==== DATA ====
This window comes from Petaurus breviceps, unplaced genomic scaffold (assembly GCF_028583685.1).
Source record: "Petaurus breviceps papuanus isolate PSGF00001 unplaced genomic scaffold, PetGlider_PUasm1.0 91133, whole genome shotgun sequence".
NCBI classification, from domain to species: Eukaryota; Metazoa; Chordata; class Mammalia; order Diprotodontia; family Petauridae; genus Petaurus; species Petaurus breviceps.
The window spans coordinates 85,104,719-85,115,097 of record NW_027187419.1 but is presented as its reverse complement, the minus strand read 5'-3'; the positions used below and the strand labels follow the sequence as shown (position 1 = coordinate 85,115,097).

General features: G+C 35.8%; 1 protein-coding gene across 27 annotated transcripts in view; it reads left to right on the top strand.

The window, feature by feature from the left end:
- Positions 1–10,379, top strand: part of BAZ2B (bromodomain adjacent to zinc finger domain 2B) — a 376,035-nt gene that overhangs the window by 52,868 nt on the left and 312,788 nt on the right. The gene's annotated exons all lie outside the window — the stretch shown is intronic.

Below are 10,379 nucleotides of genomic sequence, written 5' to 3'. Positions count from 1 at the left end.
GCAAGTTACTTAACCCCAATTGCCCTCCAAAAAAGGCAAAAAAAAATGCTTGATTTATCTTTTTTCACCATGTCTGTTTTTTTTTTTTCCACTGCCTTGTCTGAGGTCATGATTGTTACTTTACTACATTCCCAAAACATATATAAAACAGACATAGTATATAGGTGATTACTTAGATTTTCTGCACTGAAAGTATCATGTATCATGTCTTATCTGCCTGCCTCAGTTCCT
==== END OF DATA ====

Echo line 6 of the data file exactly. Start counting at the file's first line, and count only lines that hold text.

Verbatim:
The window, feature by feature from the left end: